simple Ricardian model is that it highlights the distributional effects of trade, with some sectors of society
gaining and other sectors losing even though the net welfare effect of trade is a gain. These distributional
effects of trade highlight the commonly voiced oppositions to free trade, and this chapter examines three
reasons why protectionism is an inefficient method for dealing with the losses from trade. The chapter
concludes with an application of the Specific Factors model to international labor migration, focusing
again on the distributional effects of free trade in labor.
Chapter 5 introduces what is known as the classic Heckscher-Ohlin model of international trade. Using this
framework, you can work through the effects of trade on wages, prices, and output. Many important and
intuitive results are derived in this chapter including: the Rybczynski theorem, the Stolper-Samuelson
theorem, and the Factor Price Equalization theorem. Implications of the Heckscher-Ohlin model for the
pattern of trade among countries are discussed, as are the failures of empirical evidence to confirm the
predictions of the theory. The chapter also introduces questions of political economy in trade. One important
reason for this addition to the model is to consider the effects of trade on income distribution. This approach
shows that while nations generally gain from international trade, it is quite possible that specific groups within
these nations could be harmed by this trade. This discussion, and related questions about protectionism versus
globalization, becomes broader and even more interesting as you work through the models and different
assumptions of subsequent chapters.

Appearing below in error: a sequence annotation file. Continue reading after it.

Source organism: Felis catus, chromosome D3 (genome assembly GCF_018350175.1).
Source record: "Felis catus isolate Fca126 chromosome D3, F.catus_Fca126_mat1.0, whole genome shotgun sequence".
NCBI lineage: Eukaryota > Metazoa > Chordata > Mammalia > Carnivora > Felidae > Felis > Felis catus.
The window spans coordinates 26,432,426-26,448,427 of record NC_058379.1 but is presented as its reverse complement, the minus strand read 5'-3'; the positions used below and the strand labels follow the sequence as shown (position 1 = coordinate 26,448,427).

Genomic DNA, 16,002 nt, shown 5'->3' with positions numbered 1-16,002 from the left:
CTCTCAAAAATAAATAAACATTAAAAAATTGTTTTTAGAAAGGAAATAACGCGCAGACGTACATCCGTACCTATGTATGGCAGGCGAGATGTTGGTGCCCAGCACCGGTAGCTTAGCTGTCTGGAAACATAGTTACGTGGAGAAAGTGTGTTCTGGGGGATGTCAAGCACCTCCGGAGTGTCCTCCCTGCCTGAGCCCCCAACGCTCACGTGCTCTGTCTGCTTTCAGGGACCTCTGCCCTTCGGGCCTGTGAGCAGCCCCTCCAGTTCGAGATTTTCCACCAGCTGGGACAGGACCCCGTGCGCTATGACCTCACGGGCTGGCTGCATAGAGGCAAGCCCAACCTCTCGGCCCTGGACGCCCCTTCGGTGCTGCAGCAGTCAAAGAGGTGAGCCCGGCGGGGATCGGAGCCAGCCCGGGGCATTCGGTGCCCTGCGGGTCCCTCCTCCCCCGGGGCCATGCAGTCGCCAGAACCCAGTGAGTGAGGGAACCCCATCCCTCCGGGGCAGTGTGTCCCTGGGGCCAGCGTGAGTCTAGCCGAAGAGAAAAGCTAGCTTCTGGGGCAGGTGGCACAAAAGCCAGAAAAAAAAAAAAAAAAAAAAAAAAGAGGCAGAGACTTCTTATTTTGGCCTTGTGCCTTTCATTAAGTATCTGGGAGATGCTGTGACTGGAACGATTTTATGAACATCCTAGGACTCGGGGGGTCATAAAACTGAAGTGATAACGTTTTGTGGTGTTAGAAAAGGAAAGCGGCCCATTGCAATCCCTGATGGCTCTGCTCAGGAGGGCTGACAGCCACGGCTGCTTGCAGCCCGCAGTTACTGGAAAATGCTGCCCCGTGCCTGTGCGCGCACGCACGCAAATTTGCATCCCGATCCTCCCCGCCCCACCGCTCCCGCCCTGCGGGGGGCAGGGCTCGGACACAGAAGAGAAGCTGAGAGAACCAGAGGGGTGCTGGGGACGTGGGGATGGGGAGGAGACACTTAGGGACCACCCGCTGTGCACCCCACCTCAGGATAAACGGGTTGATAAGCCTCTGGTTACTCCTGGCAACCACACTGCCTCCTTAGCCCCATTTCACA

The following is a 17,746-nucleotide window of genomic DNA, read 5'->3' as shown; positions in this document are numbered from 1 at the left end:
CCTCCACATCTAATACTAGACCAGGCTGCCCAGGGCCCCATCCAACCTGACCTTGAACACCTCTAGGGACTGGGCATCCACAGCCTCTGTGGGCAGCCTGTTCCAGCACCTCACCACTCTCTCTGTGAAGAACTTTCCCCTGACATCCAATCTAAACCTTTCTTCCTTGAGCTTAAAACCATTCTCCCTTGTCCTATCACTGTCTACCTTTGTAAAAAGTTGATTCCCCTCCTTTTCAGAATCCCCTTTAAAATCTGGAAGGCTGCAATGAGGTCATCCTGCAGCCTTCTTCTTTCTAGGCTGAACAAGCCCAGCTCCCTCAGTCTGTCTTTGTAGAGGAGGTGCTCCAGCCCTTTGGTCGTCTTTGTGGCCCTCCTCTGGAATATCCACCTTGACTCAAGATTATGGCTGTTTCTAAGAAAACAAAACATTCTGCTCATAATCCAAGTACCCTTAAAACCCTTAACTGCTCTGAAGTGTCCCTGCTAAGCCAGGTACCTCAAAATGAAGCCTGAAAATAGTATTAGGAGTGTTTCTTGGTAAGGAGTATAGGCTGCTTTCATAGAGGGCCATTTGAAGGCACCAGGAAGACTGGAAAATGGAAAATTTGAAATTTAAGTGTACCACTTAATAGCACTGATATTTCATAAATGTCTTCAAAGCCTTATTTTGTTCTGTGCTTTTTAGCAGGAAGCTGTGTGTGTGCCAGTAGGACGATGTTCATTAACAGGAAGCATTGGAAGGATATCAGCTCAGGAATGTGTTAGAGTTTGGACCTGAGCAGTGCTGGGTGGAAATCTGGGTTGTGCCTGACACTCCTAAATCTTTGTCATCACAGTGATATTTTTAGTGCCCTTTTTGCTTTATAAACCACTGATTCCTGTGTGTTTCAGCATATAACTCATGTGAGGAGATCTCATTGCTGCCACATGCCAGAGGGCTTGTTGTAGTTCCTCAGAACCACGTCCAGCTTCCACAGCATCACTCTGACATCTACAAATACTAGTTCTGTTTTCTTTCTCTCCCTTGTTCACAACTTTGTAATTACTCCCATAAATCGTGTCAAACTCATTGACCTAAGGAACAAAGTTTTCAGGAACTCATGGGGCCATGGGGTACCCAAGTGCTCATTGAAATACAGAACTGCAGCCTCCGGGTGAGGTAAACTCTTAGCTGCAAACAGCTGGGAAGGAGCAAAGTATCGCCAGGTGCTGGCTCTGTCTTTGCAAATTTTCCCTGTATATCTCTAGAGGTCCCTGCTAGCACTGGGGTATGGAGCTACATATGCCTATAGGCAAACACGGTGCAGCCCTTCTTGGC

Chapter 6 presents a general model of international trade, which admits the models of the previous
chapters as special cases. This “standard trade model” is depicted graphically by a general equilibrium
trade model as applied to a small open economy. Relative demand and relative supply curves are used to
analyze a variety of policy issues, such as the effects of economic growth, the transfer problem, and the
effects of trade tariffs and production subsidies. The Appendix to the chapter develops curve analysis.
While an extremely useful tool, the standard model of trade fails to account for some important aspects
of international trade. Specifically, while the factor-proportions Heckscher-Ohlin theories explain some
trade flows between countries, recent research in international economics has placed an increasing
emphasis on economies of scale in production and imperfect competition among firms.
Chapter 7 is the first of two chapters to reflect these developments in international trade theory. With external
economies of scale, average costs in an industry fall as industrial production rises (though not necessarily
the production of any one firm in that industry). As a result, when two countries trade, it makes sense to